Whether the author is opining on mass extinctions, the importance of plankton, the history of lighthouses, or the epicurean...

SHARK DRUNK

THE ART OF CATCHING A LARGE SHARK FROM A TINY RUBBER DINGHY IN A BIG OCEAN

Accomplished Norwegian historian, journalist, and photographer Strøksnes invites readers into the fantastical ocean environment of his quest to capture a Greenland shark.

More than just a chronicle of two men (the author and his artist friend, Hugo Aasjord) discussing their surroundings as they drift along off the coast of Norway, the narrative follows the pair’s lofty goal of snaring one of the world’s largest beasts from their small rubber boat. A few of the strange qualities of their prey include its ability to dive to more than 4,000 feet, “sawblade teeth” and “suctioning lips that ‘glue’ larger prey to its mouth while chewing,” and poisonous flesh that smells like urine. They can also live to be 400 years old and weigh more than a ton. During their endeavor, whether on the ocean or sidelined on the rugged land due to inhospitable weather, Strøksnes and Aasjord tackled a variety of existential questions while contemplating the magnificent, complex mysteries of the ocean. Their conversations range over subjects as diverse as mythology, poetry, history, literature, and science, all interspersed with their observations. In the hands of a less skilled storyteller, readers may have felt burdened by the amount of information, but Strøksnes handles it well. Following the philosophical proclamation that “life cannot exist without death, and the cycle of life is what keeps the planet in harmony,” the author explains how the men planned to use the decomposed carcass of a Scottish bull as bait, after which he provides an enlightening vignette on the history of that hardy breed. While tracking down the rotting carcass, the author also describes the surrounding countryside, including the ancient sacrificial altars he encountered.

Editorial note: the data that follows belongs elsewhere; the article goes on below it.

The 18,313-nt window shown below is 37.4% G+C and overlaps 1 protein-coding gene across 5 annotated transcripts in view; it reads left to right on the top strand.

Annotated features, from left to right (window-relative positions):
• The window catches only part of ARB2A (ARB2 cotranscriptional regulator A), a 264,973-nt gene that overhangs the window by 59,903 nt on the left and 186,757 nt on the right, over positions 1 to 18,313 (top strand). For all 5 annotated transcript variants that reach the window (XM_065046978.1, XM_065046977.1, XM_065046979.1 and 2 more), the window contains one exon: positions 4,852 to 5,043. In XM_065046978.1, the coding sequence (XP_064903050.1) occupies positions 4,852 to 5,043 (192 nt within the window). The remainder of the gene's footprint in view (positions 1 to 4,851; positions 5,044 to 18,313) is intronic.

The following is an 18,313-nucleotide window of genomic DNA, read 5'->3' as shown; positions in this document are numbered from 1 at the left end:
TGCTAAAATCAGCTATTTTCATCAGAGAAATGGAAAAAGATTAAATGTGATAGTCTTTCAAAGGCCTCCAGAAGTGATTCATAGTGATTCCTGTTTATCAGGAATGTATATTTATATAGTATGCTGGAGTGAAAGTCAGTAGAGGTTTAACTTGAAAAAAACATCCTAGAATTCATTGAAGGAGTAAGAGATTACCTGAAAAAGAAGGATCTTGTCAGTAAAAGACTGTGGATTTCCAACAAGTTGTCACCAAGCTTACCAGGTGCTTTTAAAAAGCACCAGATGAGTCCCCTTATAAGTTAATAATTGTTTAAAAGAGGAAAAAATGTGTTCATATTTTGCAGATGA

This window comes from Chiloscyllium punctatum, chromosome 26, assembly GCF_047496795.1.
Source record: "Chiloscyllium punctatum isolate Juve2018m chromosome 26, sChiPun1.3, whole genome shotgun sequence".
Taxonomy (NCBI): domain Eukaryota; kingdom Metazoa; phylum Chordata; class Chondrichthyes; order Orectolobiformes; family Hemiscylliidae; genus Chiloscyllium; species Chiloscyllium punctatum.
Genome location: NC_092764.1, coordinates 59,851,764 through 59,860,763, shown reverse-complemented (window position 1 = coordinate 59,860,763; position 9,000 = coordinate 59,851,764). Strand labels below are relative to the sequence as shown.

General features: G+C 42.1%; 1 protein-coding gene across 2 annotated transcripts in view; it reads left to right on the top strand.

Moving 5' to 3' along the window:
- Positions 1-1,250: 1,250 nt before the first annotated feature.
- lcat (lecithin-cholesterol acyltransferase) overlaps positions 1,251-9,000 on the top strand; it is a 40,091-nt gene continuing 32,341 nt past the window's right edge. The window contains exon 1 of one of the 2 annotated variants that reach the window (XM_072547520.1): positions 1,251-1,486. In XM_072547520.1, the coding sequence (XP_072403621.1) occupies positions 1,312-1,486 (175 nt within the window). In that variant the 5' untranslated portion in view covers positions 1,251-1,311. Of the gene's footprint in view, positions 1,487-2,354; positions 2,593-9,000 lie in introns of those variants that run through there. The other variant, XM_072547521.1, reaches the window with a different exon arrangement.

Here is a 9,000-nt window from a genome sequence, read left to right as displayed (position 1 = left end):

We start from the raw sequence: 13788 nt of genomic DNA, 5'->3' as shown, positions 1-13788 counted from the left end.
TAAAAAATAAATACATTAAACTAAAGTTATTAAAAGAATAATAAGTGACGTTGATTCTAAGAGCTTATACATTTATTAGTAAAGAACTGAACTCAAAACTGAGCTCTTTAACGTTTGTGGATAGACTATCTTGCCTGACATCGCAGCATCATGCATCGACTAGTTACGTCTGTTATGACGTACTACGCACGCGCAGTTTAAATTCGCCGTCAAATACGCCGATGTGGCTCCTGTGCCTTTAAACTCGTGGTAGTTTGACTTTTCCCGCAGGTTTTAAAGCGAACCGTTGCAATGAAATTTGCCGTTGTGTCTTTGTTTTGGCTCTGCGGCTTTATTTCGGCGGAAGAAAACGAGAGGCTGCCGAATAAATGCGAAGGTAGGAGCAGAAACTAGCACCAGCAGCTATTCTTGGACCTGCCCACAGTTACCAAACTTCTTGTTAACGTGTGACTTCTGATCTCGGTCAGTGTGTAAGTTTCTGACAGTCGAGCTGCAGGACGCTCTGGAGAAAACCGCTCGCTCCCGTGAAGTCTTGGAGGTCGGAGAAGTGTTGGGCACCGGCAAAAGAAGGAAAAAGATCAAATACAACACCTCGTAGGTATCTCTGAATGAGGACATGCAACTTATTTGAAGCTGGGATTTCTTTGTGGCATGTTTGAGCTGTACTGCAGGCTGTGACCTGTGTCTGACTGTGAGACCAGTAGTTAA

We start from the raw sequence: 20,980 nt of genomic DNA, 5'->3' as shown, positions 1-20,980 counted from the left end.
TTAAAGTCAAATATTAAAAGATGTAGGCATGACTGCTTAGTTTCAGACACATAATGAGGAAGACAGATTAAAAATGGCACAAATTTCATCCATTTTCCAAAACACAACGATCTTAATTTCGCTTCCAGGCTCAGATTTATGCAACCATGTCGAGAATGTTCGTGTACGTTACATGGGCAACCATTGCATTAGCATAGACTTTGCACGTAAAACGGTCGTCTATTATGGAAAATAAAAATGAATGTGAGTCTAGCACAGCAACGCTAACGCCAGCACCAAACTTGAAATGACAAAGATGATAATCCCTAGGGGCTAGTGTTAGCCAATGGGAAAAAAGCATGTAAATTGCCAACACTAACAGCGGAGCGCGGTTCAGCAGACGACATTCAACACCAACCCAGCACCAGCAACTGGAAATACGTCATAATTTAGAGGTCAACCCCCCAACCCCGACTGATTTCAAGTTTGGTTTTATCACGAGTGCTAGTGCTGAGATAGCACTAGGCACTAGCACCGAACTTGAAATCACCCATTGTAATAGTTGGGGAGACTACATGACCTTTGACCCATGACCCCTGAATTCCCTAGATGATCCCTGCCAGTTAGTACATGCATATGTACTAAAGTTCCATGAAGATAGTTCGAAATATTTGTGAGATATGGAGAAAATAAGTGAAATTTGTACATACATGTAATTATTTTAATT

Whether the author is opining on mass extinctions, the importance of plankton, the history of lighthouses, or the epicurean treat of boiled cod tongues, readers will happily devour this smorgasbord of delights.

Pub Date: June 29, 2017

ISBN: 978-0-451-49348-4

Page Count: 320

Publisher: Knopf

Review Posted Online: April 10, 2017

Kirkus Reviews Issue: May 1, 2017

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Unsentimental nature writing that sheds as much light on humans as on eels.

THE BOOK OF EELS

OUR ENDURING FASCINATION WITH THE MOST MYSTERIOUS CREATURE IN THE NATURAL WORLD

An account of the mysterious life of eels that also serves as a meditation on consciousness, faith, time, light and darkness, and life and death.